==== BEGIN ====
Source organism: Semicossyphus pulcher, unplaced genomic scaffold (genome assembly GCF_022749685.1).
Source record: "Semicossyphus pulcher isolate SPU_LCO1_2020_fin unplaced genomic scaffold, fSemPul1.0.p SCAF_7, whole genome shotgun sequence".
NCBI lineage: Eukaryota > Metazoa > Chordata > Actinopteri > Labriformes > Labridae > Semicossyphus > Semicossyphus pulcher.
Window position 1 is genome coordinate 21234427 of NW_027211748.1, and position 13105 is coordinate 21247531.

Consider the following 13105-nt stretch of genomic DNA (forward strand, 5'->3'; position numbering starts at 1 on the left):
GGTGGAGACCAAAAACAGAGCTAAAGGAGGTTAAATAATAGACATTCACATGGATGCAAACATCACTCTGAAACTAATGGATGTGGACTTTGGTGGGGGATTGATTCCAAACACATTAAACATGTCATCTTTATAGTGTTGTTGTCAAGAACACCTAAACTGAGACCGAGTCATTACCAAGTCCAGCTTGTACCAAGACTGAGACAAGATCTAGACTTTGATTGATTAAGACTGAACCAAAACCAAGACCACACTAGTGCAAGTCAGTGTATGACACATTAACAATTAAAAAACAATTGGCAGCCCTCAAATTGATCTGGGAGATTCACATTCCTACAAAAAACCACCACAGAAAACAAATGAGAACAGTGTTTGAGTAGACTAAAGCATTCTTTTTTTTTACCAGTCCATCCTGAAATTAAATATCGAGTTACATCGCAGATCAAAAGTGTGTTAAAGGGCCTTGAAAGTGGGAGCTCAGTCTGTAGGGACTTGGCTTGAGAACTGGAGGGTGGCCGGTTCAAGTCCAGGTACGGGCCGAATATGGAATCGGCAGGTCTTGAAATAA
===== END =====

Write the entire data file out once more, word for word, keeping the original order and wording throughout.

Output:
Source organism: Semicossyphus pulcher, unplaced genomic scaffold (genome assembly GCF_022749685.1).
Source record: "Semicossyphus pulcher isolate SPU_LCO1_2020_fin unplaced genomic scaffold, fSemPul1.0.p SCAF_7, whole genome shotgun sequence".
NCBI lineage: Eukaryota > Metazoa > Chordata > Actinopteri > Labriformes > Labridae > Semicossyphus > Semicossyphus pulcher.
Window position 1 is genome coordinate 21234427 of NW_027211748.1, and position 13105 is coordinate 21247531.

Consider the following 13105-nt stretch of genomic DNA (forward strand, 5'->3'; position numbering starts at 1 on the left):
GGTGGAGACCAAAAACAGAGCTAAAGGAGGTTAAATAATAGACATTCACATGGATGCAAACATCACTCTGAAACTAATGGATGTGGACTTTGGTGGGGGATTGATTCCAAACACATTAAACATGTCATCTTTATAGTGTTGTTGTCAAGAACACCTAAACTGAGACCGAGTCATTACCAAGTCCAGCTTGTACCAAGACTGAGACAAGATCTAGACTTTGATTGATTAAGACTGAACCAAAACCAAGACCACACTAGTGCAAGTCAGTGTATGACACATTAACAATTAAAAAACAATTGGCAGCCCTCAAATTGATCTGGGAGATTCACATTCCTACAAAAAACCACCACAGAAAACAAATGAGAACAGTGTTTGAGTAGACTAAAGCATTCTTTTTTTTTACCAGTCCATCCTGAAATTAAATATCGAGTTACATCGCAGATCAAAAGTGTGTTAAAGGGCCTTGAAAGTGGGAGCTCAGTCTGTAGGGACTTGGCTTGAGAACTGGAGGGTGGCCGGTTCAAGTCCAGGTACGGGCCGAATATGGAATCGGCAGGTCTTGAAATAA